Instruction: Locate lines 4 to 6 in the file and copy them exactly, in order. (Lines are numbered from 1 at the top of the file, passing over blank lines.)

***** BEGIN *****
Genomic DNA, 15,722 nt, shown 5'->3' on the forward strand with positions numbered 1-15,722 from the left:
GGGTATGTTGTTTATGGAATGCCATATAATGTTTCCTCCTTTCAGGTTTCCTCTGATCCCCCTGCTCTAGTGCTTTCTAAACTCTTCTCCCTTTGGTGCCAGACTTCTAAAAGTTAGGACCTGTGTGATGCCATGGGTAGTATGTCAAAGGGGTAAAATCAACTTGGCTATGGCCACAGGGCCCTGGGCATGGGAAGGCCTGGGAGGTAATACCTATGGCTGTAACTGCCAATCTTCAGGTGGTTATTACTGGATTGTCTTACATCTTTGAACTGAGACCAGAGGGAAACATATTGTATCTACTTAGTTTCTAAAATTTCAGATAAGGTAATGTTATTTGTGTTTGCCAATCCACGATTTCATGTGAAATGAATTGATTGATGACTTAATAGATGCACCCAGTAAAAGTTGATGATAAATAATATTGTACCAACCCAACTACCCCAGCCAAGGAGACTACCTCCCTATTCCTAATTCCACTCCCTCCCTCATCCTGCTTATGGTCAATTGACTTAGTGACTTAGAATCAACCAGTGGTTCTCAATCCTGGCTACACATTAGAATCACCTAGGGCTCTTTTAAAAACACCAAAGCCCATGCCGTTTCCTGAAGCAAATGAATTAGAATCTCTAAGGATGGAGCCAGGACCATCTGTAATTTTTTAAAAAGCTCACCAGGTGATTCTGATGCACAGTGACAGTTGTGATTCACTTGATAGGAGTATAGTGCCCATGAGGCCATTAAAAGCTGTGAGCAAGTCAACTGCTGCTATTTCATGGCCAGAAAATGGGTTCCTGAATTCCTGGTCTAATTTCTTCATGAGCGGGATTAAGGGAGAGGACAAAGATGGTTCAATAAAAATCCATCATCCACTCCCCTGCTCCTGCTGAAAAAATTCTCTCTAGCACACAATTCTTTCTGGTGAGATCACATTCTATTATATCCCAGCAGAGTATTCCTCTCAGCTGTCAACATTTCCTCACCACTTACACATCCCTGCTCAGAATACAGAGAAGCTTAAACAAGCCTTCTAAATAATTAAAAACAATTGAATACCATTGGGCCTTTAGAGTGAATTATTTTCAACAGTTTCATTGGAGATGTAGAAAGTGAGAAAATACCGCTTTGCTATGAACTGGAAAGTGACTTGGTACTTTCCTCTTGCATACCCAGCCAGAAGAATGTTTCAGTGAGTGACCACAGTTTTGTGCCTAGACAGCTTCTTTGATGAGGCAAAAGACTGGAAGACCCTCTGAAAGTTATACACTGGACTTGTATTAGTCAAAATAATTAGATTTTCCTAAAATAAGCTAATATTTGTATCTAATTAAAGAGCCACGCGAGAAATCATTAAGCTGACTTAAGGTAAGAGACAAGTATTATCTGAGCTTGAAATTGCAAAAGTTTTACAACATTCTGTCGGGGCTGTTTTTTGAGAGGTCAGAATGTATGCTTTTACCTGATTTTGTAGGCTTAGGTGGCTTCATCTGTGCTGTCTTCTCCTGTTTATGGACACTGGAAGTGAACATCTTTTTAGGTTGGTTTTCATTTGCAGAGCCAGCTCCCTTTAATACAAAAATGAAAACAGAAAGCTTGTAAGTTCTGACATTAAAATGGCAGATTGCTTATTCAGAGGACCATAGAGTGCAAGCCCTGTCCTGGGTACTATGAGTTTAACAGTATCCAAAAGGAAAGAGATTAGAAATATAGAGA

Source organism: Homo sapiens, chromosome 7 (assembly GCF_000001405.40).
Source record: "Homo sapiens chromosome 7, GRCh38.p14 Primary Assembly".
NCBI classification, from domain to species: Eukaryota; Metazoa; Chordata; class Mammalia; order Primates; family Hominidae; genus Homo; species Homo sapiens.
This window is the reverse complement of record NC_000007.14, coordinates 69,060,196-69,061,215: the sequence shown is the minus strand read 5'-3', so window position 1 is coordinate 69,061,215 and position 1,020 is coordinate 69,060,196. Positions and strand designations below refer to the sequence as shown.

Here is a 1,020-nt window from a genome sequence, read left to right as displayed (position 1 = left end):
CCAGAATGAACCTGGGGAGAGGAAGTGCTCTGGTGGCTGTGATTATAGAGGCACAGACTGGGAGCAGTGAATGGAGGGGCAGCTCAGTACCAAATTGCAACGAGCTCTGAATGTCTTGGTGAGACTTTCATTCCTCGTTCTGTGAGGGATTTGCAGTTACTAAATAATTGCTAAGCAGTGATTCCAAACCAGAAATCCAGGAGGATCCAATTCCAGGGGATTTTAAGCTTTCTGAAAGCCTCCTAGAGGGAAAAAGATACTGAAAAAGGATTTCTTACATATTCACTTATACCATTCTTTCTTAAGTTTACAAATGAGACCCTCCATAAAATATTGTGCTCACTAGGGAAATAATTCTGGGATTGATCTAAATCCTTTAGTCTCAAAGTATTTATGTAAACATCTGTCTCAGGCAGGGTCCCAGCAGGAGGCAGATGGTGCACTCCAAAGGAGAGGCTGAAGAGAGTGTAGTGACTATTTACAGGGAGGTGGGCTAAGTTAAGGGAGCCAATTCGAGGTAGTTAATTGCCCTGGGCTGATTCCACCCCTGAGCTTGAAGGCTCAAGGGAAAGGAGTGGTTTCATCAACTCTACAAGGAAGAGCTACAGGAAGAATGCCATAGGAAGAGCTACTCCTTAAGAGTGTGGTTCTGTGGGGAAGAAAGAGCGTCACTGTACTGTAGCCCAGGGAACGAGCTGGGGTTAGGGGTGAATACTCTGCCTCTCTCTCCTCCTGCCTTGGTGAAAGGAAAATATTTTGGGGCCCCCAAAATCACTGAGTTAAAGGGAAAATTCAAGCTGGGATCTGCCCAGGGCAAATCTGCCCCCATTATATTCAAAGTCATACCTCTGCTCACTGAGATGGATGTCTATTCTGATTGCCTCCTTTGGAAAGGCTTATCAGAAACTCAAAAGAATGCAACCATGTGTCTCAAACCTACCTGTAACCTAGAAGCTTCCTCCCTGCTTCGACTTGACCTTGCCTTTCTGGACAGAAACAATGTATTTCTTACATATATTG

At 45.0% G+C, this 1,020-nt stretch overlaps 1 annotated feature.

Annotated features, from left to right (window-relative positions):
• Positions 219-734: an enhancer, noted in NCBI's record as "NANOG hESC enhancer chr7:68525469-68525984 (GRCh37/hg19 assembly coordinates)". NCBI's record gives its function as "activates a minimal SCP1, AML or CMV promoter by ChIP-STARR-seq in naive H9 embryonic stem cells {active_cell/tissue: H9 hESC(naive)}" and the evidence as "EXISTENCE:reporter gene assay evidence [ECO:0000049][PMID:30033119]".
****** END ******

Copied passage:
Source record: "Homo sapiens chromosome 7, GRCh38.p14 Primary Assembly".
NCBI classification, from domain to species: Eukaryota; Metazoa; Chordata; class Mammalia; order Primates; family Hominidae; genus Homo; species Homo sapiens.
This window is the reverse complement of record NC_000007.14, coordinates 69,060,196-69,061,215: the sequence shown is the minus strand read 5'-3', so window position 1 is coordinate 69,061,215 and position 1,020 is coordinate 69,060,196. Positions and strand designations below refer to the sequence as shown.